From the first letter I got to this her Bill of Rights: The Go-Betweens Part Two
: "Cattle and Cane"
By their second album, the Go-Betweens
had found their way. On 1983's Before Hollywood
they shed the roughness of their earlier work, becoming polished and assured. Listen to ”Cattle and Cane”
, maybe their greatest work; their evocation of youth, unsentimentally nostalgic, is beautiful in its understatement. I yearn at the drop of a hat, and while “Cattle and Cane” triggers that, it also makes me feel sort of guilty for always dwelling on the past. Memory wastes, not just by fading away, but by wasting one’s time and potential. Get too wrapped up in memory, and you won’t be making any new ones worth remembering. My mind gets locked on the past a couple dozen times a day, frequently bringing on the expected feelings of hopelessness and regret. Compare it to ”Summer of ‘69”
, another fantastic song; Bryan Adams desperately wants to return to his youth, declaring that everything since has basically sucked. That’s a more natural, but far less healthy, way of looking at the past than what we hear in “Cattle and Cane”. The Go-Betweens glance backwards but continue moving, further, longer, and higher, whereas Adams wishes he’d always be back in ’69. So there’s a wisdom and a maturity to “Cattle and Cane” that you rarely find in songs about lost youth. Between that and the stealthily infectious music, “Cattle and Cane” is one of the finest pop songs I’ve ever encountered. The Go-Betweens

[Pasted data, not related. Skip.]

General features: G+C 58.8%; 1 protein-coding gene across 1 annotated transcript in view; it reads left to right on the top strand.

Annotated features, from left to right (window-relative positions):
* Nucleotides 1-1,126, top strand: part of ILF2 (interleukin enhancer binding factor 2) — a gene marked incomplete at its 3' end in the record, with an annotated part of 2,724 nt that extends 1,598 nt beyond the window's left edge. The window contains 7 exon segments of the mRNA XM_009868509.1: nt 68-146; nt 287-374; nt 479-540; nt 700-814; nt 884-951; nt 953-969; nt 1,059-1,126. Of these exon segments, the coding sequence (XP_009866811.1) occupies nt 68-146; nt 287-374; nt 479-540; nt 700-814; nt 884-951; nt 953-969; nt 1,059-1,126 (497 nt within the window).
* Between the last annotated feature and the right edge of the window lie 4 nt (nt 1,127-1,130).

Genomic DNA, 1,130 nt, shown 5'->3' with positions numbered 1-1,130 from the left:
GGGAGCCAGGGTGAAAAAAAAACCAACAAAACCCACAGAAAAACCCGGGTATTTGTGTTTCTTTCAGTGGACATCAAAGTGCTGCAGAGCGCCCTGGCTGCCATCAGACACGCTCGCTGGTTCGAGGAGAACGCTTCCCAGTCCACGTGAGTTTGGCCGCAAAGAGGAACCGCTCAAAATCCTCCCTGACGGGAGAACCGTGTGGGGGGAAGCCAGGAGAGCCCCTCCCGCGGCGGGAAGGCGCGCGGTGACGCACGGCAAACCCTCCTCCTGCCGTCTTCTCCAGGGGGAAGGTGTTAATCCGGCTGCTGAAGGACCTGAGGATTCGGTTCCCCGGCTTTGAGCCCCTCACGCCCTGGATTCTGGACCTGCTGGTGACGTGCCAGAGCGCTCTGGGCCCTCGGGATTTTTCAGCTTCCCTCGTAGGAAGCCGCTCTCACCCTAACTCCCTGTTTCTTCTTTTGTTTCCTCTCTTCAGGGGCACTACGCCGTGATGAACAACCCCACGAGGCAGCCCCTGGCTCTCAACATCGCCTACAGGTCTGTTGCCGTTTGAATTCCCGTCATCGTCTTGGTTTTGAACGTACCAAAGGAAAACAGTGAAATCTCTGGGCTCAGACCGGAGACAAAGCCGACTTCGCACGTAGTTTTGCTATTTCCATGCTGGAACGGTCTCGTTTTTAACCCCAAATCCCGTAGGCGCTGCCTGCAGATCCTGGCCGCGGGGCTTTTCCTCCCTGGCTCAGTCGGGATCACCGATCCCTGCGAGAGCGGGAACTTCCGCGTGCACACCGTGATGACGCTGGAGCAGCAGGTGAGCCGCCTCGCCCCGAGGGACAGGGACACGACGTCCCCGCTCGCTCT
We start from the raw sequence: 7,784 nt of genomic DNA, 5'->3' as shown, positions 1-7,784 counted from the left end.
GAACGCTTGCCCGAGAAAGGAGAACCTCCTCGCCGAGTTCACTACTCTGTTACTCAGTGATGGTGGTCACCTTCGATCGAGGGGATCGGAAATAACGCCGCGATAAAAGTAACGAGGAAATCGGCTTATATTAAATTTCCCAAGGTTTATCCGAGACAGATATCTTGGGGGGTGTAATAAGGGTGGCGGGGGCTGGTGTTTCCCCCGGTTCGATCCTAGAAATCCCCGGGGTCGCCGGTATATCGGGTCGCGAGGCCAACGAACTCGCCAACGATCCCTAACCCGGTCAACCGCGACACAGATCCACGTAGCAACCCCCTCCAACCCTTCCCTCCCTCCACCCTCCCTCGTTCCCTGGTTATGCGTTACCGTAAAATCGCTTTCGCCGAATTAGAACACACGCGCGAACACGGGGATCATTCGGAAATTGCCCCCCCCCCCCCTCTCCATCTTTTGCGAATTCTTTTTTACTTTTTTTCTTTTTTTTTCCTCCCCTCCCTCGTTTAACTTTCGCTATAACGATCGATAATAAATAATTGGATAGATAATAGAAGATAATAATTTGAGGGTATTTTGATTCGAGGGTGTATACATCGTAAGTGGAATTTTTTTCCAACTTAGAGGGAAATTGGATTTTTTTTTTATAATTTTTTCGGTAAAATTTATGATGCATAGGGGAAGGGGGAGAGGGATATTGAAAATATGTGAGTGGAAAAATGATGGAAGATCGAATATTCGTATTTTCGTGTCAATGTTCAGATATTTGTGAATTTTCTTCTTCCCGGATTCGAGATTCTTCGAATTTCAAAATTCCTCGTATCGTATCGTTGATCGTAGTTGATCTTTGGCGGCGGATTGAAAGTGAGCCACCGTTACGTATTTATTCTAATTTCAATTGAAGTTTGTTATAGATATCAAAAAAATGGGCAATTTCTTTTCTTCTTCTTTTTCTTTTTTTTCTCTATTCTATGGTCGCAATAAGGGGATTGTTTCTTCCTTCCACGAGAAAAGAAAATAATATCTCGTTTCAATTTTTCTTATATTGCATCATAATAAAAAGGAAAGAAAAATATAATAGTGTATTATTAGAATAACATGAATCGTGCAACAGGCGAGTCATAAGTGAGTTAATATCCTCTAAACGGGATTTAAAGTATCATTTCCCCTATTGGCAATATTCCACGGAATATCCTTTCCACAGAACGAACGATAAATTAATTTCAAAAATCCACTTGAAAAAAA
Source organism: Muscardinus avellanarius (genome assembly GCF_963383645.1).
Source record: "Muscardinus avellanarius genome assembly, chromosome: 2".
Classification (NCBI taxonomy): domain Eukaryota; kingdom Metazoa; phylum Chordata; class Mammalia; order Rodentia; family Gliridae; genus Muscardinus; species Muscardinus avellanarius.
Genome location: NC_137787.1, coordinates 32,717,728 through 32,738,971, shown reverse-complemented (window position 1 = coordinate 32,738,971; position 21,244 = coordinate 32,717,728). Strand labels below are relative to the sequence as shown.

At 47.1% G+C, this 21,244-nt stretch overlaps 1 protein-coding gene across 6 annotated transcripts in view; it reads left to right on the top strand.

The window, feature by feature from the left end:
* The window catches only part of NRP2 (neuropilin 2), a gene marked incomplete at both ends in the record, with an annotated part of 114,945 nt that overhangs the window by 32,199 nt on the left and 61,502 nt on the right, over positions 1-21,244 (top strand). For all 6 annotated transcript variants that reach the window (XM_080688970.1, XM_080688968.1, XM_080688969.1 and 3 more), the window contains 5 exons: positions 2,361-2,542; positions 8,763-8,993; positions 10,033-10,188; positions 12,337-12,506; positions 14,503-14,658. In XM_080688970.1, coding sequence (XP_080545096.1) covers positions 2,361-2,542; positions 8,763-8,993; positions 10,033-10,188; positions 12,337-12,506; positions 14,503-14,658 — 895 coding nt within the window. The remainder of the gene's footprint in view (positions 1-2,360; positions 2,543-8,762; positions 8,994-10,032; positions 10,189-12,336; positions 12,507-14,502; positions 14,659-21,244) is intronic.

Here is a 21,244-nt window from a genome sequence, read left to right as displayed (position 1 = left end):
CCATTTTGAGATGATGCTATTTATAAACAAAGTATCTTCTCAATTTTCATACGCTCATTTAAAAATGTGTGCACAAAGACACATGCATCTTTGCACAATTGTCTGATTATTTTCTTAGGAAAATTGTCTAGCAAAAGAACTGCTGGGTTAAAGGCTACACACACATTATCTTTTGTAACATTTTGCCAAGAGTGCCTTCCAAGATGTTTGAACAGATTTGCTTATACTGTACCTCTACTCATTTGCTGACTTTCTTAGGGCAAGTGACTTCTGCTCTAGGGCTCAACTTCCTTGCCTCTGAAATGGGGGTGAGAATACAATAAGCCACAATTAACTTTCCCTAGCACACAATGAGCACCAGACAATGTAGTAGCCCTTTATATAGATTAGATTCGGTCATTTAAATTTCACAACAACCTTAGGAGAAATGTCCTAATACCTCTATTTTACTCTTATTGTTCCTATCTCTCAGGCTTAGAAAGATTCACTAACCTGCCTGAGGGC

: "Part Company"Jerkwater Johnson
Hot off the success of Before Hollywood, the Go-b's added a bass player so McLennen could jam his nifty guitar parts live. One of the things that I like the most about this, my declared 'favorite' band, is the progression from album to album. Each is distinct from one another, and you can tell which one came before it and which came after it. To compare the the first 80's album to the last 80's album... they're completely and totally different, yet it's easily identifiable as coming from the same people. They are still, to this day, evolving their sound. No re-treads. 'Part Company'
comes from their third album, 1984's Spring Hill Fair
. It's got the melodic, softly angular, post-punk/indie pop sheen from its predecessor, but the songs begin to take on a more conventional structure. 'Cattle and Cane' doesn't even have a chorus; it just kind of chugs along, albeit awesomely (I would have written gorgeously or beautifully, but it seemed against the mez ecl standards). 'Part Company' is standard guitar hook/verse/chorus/repeat. And what a guitar hook. It's so simple, but it really makes the tune... and when coupled with the lyrics the song elevates into classic territory for me. But what the heck is that keyboardy thing in the background? It has been known to make people think their car is broken.